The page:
3. Scientific American (Powder River Basin coal on the move)

‘The Missouri River became the dominant stream as the Northern Rockies formed, with tributaries like the Yellowstone, Powder and Cheyenne rivers running north and east to meet it. Their erosion eventually left coal seams only a few feet beneath the land surface of what today is called the Powder River Basin.

No other coal seam on the planet is so big, so close to the surface, and so cheap to mine, said Thomas Michael Power, a professor emeritus at the University of Montana who studies energy economics.

Today the massive deposits, enough to light the United States almost into the 23rd century, have become the center of a regional – and increasingly national – debate: Should this resource continue to be developed, how will it get to market and what is that market? The coal is so cheap that companies see profit in shipping it west via vast trains, a half-mile or more long, then clear across the Pacific Ocean to meet Asia’s seemingly insatiable demand.

There is also concern over the role coal plays in global warming and health impacts. Coal is the “dirtiest” fossil fuels, emitting mercury, nitrogen oxides, sulfur – and 2.5 tons of carbon dioxide for every ton of ore burned. Natural gas emits about half as much of the greenhouse gas. According to the Energy Information Agency, coal is source of 44 percent of global energy-related CO2 emissions.’ (Much more…)


  1. ‘Countries and their Cultures’(Kurds,5)

‘Many Kurds belong to Sufi (Islam mystic) brotherhoods. They meet to chant and dance together to worship Allah. The Sufi brotherhoods are very important in Kurdish village life. There are about 1 million Kurdish ‘Alawis (a secretive faith based on and distinct from Islam) in Turkey, and 40,000 to 70,000 Yazidis mostly in Armenia and Azerbaijan. Yazidism is a small religion that combines aspects of Islam, Judaism, and Christianity. A very few Kurds are Christian.’


Are/is the following all lies, then? King Don will note that this is research being done by his own countrymen and women.

  1. NASA

‘NASA 16-008 – January 20, 2016 – 2015 Global Temperatures NASA, NOAA ANALYSES REVEAL RECORD-SHATTERING GLOBAL WARM TEMPERATURES IN 2015 IMAGE: 2015 was the warmest year since modern record-keeping began in 1880, according to a new analysis by NASA’s Goddard Institute for Space Studies. The record-breaking year continues a long-term warming trend — 15 of the 16 warmest years on record have now occurred since 2001. VIDEO:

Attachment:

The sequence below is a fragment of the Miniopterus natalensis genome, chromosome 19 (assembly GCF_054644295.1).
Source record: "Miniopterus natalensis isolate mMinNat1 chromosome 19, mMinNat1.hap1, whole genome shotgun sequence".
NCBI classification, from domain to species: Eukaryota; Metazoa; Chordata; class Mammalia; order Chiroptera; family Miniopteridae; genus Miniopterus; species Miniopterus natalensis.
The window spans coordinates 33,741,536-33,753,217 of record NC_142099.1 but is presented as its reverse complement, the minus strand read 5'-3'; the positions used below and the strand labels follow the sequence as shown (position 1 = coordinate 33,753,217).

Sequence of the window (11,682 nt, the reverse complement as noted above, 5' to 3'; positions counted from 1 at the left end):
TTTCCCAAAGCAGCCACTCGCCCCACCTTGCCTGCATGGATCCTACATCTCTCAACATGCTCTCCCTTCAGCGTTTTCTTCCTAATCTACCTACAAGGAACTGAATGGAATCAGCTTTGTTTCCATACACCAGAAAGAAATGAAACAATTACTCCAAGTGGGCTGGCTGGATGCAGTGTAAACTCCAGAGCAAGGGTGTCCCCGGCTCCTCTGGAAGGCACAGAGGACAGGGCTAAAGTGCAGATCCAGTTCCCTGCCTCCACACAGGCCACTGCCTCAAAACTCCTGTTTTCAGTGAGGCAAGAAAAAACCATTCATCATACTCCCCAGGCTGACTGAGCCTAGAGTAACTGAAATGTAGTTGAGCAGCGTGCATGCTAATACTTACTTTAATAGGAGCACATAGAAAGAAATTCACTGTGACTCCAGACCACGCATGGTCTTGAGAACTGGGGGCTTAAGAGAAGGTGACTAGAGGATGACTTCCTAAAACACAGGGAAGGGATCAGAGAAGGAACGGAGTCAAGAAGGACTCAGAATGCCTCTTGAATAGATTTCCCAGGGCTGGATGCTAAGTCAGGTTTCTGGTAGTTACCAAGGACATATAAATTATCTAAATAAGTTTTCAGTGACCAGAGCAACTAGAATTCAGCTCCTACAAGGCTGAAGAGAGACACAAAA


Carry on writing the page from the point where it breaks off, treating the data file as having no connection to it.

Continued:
This visualization illustrates Earth’s long-term warming trend, showing temperature changes from 1880 to 2015 as a rolling five-year average. Orange colors represent temperatures that are warmer than the 1951-80 baseline average, and blues represent temperatures cooler than the baseline. DESCRIPTION: Earth’s 2015 surface temperatures were the warmest since modern record keeping began in 1880, according to independent analyses by NASA and the National Oceanic and Atmospheric Administration (NOAA). Globally-averaged temperatures in 2015 shattered the previous mark set in 2014 by 0.23 degrees Fahrenheit (0.13 Celsius). Only once before, in 1998, has the new record been greater than the old record by this much.

The 2015 temperatures continue a long-term warming trend, according to analyses by scientists at NASA’s Goddard Institute for Space Studies (GISS) in New York (GISTEMP). NOAA scientists concur with the finding that 2015 was the warmest year on record based on separate, independent analyses of the data. Because weather station locations and measurements change over time, there is some uncertainty in the individual values in the GISTEMP index. Taking this into account, NASA analysis estimates 2015 was the warmest year with 94 percent certainty. “Climate change is the challenge of our generation, and NASA’s vital work on this important issue affects every person on Earth,” said NASA Administrator Charles Bolden. “Today’s announcement not only underscores how critical NASA’s Earth observation program is, it is a key data point that should make policy makers stand up and take notice – now is the time to act on climate.”